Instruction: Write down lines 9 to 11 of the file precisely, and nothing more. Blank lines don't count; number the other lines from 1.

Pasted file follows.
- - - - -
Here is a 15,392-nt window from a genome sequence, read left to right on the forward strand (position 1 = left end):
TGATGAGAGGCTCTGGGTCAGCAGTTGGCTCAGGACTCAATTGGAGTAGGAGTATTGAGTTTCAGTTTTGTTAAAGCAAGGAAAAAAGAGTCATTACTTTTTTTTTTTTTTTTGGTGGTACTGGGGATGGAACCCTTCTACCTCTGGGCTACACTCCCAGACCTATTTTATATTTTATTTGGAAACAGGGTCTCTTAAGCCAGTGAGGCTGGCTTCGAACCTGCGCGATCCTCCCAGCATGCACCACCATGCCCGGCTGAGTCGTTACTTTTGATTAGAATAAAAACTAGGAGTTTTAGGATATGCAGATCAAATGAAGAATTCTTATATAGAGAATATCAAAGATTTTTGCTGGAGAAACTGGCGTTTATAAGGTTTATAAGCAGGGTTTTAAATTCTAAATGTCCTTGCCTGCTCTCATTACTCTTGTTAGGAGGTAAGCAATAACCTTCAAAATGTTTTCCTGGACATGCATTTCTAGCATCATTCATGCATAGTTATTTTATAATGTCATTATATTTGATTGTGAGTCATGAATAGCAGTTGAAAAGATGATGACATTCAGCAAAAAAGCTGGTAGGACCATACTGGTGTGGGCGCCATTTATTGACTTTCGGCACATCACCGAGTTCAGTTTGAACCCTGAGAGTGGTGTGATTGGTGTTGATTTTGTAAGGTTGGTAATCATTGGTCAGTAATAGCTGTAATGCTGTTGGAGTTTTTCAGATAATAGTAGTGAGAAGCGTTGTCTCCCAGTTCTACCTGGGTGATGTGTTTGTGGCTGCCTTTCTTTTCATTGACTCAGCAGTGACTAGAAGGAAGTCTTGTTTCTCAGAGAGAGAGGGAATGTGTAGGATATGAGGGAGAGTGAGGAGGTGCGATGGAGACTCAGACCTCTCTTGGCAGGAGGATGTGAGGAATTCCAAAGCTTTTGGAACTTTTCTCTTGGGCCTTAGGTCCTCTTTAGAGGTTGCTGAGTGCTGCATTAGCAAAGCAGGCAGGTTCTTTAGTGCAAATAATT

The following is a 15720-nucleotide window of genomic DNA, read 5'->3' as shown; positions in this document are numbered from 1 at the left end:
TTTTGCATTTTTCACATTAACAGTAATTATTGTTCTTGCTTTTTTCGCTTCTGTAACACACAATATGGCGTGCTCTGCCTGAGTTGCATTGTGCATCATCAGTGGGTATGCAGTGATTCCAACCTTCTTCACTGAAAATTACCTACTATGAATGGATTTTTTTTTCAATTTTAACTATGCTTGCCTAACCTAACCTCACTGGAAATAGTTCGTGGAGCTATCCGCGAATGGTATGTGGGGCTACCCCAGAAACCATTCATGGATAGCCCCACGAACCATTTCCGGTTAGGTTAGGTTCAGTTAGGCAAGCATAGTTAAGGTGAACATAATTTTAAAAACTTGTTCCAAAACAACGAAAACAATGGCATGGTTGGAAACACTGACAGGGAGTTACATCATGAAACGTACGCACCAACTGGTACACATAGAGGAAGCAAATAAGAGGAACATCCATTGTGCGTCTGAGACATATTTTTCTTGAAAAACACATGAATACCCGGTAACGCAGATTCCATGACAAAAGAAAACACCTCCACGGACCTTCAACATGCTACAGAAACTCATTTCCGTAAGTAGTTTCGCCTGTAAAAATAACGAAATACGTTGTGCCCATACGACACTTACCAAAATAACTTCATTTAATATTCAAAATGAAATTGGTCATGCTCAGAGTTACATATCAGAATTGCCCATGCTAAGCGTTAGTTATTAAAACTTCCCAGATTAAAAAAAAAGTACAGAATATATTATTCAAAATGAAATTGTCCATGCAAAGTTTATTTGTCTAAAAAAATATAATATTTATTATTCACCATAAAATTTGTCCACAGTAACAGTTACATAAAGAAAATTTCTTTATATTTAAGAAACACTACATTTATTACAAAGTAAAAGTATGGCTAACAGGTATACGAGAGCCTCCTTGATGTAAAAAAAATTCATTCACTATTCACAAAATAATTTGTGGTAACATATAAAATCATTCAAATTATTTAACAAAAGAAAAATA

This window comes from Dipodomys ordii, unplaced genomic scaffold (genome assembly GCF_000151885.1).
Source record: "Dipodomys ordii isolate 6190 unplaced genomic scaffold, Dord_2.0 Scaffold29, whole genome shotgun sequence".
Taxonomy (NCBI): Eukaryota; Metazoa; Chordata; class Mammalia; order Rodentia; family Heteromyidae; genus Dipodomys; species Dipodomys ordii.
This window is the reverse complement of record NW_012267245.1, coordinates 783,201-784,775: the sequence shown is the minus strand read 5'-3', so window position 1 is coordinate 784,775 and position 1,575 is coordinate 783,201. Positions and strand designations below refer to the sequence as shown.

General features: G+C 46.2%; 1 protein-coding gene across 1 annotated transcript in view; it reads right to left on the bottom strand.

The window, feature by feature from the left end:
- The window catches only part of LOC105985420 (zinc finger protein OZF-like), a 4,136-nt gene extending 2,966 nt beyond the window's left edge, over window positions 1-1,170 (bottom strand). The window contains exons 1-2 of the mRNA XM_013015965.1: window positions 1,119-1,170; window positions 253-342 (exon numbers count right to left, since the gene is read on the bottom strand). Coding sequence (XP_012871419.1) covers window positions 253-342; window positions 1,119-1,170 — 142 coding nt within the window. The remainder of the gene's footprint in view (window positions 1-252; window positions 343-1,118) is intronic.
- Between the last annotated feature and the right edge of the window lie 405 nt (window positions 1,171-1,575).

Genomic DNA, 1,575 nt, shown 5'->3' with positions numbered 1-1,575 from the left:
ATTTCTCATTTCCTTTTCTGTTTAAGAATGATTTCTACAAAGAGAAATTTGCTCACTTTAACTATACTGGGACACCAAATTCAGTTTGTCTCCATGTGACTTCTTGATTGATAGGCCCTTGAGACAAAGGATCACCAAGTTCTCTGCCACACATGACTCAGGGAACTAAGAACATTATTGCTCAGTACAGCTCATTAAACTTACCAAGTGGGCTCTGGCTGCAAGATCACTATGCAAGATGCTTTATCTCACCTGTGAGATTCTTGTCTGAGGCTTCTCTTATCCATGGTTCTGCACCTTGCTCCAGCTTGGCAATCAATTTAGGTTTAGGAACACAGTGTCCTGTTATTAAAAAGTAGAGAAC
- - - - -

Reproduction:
General features: G+C 46.2%; 1 protein-coding gene across 1 annotated transcript in view; it reads right to left on the bottom strand.

The window, feature by feature from the left end:
- The window catches only part of LOC105985420 (zinc finger protein OZF-like), a 4,136-nt gene extending 2,966 nt beyond the window's left edge, over window positions 1-1,170 (bottom strand). The window contains exons 1-2 of the mRNA XM_013015965.1: window positions 1,119-1,170; window positions 253-342 (exon numbers count right to left, since the gene is read on the bottom strand). Coding sequence (XP_012871419.1) covers window positions 253-342; window positions 1,119-1,170 — 142 coding nt within the window. The remainder of the gene's footprint in view (window positions 1-252; window positions 343-1,118) is intronic.